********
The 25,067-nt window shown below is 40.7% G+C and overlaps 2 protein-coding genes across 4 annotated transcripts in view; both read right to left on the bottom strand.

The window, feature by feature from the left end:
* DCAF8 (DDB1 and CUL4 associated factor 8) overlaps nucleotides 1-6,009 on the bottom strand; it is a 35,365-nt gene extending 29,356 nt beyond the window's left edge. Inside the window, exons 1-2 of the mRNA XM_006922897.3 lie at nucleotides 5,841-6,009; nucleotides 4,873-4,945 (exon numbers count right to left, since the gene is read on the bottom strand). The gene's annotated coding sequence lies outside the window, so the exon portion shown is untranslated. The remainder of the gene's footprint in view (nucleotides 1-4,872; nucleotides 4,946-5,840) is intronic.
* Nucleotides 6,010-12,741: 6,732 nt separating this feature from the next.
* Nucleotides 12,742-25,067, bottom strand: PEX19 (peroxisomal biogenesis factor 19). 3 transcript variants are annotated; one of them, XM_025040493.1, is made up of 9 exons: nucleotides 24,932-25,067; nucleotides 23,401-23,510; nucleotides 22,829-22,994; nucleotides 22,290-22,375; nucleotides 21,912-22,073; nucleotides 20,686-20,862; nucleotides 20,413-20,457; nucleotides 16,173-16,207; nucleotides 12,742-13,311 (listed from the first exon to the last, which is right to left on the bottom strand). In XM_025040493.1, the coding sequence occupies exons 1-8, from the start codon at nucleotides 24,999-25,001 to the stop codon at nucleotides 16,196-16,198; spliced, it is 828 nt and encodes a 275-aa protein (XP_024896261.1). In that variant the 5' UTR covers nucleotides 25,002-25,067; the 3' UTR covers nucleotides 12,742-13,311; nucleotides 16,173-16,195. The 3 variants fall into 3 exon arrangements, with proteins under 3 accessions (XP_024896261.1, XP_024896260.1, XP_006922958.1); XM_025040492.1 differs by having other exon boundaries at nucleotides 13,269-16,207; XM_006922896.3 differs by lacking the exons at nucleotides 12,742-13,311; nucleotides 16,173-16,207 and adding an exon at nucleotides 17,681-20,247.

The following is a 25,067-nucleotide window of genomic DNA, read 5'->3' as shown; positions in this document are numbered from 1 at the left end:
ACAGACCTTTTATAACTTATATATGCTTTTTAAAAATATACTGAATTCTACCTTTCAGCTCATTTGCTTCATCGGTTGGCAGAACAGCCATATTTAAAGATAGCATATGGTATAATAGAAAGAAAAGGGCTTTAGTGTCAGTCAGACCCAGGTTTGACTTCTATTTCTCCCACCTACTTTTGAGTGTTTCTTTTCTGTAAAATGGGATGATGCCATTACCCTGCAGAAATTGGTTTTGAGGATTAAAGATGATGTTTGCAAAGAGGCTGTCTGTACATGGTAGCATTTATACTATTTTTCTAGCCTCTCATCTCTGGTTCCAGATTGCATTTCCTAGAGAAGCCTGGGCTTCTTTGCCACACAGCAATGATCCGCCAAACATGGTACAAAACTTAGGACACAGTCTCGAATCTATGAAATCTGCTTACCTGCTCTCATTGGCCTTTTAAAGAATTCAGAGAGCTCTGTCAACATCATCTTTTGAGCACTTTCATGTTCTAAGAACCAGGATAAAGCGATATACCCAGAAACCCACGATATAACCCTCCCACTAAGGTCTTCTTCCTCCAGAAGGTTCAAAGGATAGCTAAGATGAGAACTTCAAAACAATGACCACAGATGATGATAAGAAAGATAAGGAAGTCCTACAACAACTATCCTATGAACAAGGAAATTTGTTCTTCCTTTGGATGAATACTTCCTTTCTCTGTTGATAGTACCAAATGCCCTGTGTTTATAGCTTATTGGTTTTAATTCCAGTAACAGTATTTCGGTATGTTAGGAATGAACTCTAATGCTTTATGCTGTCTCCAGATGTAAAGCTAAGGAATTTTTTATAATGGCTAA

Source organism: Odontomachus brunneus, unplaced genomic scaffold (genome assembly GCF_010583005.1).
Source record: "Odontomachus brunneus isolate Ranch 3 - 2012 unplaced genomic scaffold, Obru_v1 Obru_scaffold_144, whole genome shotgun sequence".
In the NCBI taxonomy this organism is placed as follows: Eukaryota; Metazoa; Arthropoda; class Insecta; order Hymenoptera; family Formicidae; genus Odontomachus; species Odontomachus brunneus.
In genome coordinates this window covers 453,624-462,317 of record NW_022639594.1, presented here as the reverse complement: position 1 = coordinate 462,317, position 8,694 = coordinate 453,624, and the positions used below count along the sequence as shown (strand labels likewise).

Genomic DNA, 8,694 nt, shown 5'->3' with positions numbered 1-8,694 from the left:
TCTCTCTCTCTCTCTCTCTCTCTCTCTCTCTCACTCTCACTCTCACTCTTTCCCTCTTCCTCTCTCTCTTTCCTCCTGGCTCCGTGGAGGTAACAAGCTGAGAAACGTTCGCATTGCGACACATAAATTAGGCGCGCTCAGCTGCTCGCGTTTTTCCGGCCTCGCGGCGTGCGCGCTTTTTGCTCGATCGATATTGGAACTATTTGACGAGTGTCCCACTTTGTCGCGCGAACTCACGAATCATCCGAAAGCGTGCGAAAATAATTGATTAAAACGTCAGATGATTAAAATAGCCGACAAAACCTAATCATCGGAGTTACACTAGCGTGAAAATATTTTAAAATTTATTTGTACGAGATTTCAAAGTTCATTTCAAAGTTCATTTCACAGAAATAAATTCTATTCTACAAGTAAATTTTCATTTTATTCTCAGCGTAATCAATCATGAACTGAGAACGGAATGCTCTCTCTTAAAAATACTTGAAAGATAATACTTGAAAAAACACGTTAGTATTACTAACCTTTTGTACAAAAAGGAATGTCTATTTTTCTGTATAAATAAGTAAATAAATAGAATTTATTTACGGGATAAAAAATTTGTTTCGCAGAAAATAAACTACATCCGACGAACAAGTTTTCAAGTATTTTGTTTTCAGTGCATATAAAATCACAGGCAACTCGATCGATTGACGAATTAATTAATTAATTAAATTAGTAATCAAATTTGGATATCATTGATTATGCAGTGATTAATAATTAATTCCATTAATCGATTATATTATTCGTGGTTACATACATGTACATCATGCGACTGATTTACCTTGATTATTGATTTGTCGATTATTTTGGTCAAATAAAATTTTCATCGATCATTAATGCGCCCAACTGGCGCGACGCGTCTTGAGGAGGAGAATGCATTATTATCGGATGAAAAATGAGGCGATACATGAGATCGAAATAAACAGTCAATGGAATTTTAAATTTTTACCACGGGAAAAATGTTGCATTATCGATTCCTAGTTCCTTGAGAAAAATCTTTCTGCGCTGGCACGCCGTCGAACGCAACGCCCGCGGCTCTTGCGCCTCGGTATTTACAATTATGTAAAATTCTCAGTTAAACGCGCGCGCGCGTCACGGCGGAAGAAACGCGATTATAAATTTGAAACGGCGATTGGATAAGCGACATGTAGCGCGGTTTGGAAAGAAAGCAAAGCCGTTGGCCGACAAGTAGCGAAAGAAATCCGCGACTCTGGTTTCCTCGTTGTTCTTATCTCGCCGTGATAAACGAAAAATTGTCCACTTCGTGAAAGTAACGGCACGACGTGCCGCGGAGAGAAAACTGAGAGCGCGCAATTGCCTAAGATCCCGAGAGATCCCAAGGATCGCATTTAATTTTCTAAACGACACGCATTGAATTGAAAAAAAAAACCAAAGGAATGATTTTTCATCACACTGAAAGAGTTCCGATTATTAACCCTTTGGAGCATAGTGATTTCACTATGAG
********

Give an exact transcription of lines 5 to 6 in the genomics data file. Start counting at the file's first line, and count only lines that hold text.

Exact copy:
* Nucleotides 12,742-25,067, bottom strand: PEX19 (peroxisomal biogenesis factor 19). 3 transcript variants are annotated; one of them, XM_025040493.1, is made up of 9 exons: nucleotides 24,932-25,067; nucleotides 23,401-23,510; nucleotides 22,829-22,994; nucleotides 22,290-22,375; nucleotides 21,912-22,073; nucleotides 20,686-20,862; nucleotides 20,413-20,457; nucleotides 16,173-16,207; nucleotides 12,742-13,311 (listed from the first exon to the last, which is right to left on the bottom strand). In XM_025040493.1, the coding sequence occupies exons 1-8, from the start codon at nucleotides 24,999-25,001 to the stop codon at nucleotides 16,196-16,198; spliced, it is 828 nt and encodes a 275-aa protein (XP_024896261.1). In that variant the 5' UTR covers nucleotides 25,002-25,067; the 3' UTR covers nucleotides 12,742-13,311; nucleotides 16,173-16,195. The 3 variants fall into 3 exon arrangements, with proteins under 3 accessions (XP_024896261.1, XP_024896260.1, XP_006922958.1); XM_025040492.1 differs by having other exon boundaries at nucleotides 13,269-16,207; XM_006922896.3 differs by lacking the exons at nucleotides 12,742-13,311; nucleotides 16,173-16,207 and adding an exon at nucleotides 17,681-20,247.

The following is a 25,067-nucleotide window of genomic DNA, read 5'->3' as shown; positions in this document are numbered from 1 at the left end: